Poor posture affects up to 90 per cent of people according to the Chiropractor’s Association of Australia (CAA). In severe cases, long term bad posture can lead to scoliosis, a condition that results in the spine twisting from left to right, instead of running in a straight line from top to bottom. Depending on the severity, scoliosis of the spine can have a detrimental impact on vital organs, such as your heart, liver and kidneys.
The Which Posture Are You? website is an initiative of the CAA and features information and tools to help people assess their postural health and find out how to improve posture and well being. Four main postural types are identified.
There are steps you can take to avoid injury from maintaining improper posture whilst gardening.
Bending over weeding and watering, the hours can quickly slip by. Then there are activities like digging, carrying buckets, pushing wheelbarrows and lifting. Done the wrong way, these activities can place strain on your back, particularly when your body is held in unsound positions over a sustained period of time to perform them. It’s easy to understand how back pain can arise from pursuits in the garden if you don’t undertake these activities in the right way.
DIY activities around the home can result in a high rate of injury. In Australia it’s been shown that of DIY injuries presented at an emergency department, 75 per cent of incidents occur in a residential setting, particularly the garden.
Common posture problems include Dowager’s Hump (increased kyphosis) a bent over posture more common in older people, especially women, round shoulders and uneven or rotated hips, caused by twisting to shift dirt from a wheelbarrow to a garden, or to pull out and pile up weeds.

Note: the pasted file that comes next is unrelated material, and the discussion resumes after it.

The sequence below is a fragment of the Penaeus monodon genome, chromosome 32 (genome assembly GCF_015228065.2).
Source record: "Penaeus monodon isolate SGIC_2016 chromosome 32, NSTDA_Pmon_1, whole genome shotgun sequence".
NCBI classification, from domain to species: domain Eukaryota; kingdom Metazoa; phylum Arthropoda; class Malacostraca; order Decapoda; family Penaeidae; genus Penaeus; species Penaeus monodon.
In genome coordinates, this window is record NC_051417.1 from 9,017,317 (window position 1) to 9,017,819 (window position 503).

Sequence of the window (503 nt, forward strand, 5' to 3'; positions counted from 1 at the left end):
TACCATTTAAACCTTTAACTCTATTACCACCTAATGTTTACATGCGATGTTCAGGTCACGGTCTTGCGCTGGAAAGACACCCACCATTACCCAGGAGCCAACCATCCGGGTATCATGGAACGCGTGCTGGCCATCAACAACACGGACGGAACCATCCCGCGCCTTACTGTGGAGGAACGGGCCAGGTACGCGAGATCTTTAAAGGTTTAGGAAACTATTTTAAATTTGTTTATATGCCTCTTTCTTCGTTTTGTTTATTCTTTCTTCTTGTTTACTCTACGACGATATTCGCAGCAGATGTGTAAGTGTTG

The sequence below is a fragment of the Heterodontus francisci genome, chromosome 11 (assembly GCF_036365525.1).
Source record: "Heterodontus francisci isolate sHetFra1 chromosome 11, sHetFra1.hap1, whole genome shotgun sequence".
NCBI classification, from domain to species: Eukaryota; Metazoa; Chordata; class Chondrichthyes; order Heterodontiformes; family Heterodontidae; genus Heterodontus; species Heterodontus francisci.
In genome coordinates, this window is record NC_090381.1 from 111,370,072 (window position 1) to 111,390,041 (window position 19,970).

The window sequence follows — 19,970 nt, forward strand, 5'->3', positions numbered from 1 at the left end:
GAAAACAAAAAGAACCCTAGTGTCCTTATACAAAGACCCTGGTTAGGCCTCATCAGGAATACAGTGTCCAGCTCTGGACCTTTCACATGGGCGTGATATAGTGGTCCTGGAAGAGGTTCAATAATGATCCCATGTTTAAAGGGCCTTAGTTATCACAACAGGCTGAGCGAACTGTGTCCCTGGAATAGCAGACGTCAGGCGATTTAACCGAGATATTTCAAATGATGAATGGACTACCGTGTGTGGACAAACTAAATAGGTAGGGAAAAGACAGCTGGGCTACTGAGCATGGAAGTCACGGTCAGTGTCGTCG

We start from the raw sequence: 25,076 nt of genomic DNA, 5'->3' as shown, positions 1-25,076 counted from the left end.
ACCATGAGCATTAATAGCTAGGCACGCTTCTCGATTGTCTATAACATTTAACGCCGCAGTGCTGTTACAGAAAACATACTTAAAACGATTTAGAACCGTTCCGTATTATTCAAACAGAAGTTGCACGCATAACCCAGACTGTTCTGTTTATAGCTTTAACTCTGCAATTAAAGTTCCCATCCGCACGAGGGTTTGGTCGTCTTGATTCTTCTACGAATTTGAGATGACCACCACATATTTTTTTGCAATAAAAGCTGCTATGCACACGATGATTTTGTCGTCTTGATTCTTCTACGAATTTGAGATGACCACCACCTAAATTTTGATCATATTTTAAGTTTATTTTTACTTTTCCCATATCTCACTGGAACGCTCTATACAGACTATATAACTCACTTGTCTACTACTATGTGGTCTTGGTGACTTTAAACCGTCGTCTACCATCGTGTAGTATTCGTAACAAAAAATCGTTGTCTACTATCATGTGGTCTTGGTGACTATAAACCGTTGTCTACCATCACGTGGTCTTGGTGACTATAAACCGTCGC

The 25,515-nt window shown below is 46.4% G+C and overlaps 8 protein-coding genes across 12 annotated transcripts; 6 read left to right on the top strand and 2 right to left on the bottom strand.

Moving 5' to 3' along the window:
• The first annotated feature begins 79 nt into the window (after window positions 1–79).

Give your posture a sporting chance. Before you enter the garden and having a few simple rules in mind, you can minimise your chance of experiencing some of these common gardening afflictions.
Aside from using the correct posture and tools, take frequent breaks and walk around and stretch, as staying in the same position for too long can contribute to a sore back later that night or the next morning.
The Office Routine
Our backs are not designed to spend long periods of time sitting at desks, a common feature of many work environments.
Spending six to eight hours a day in front of a computer can lead to shoulder, arm, hand and neck problems, as well as issues with balance and coordination.
One study revealed over 45 per cent of office workers experience neck pain. Back problems are big contributors to lost productivity in the workplace.
Lower back pain is one of the most common causes of disability among people of working age and its impact on industry is enormous. After headaches and colds, back pain is the third most common reason for taking time off work.
Specifically, the work-related physical activities related to the onset of low back symptoms include lifting heavy weights, bending and twisting and working in the same position for extended periods.
Common posture problems amongst office workers (particularly computer operators) include forward head posture, round shoulders distinguished by the hunched over appearance it creates and rotated hips, which can be caused by holding a poor position for a long period of time, such as sitting at your desk twisting to write as well as looking at the computer.
The good news is postural issues can be corrected, and even, in some instances reversed.
When in a working environment that requires a lot of desk and computer work, make sure your workstation equipment is ergonomically sound (see ergonomic tips below).
Take regular breaks. You should take a one-to-two minute break every 30 minutes you spend sitting at a desk or workstation.
• Adjust your chair so your feet are flat on the floor, your thighs are parallel to the ground, with your knees forming a 90 degree angle.
• Your eyes should be in line with the top of your monitor.
• The keyboard should be level with the height of your elbows when your arms are hanging loose by your side.
Weighing down kids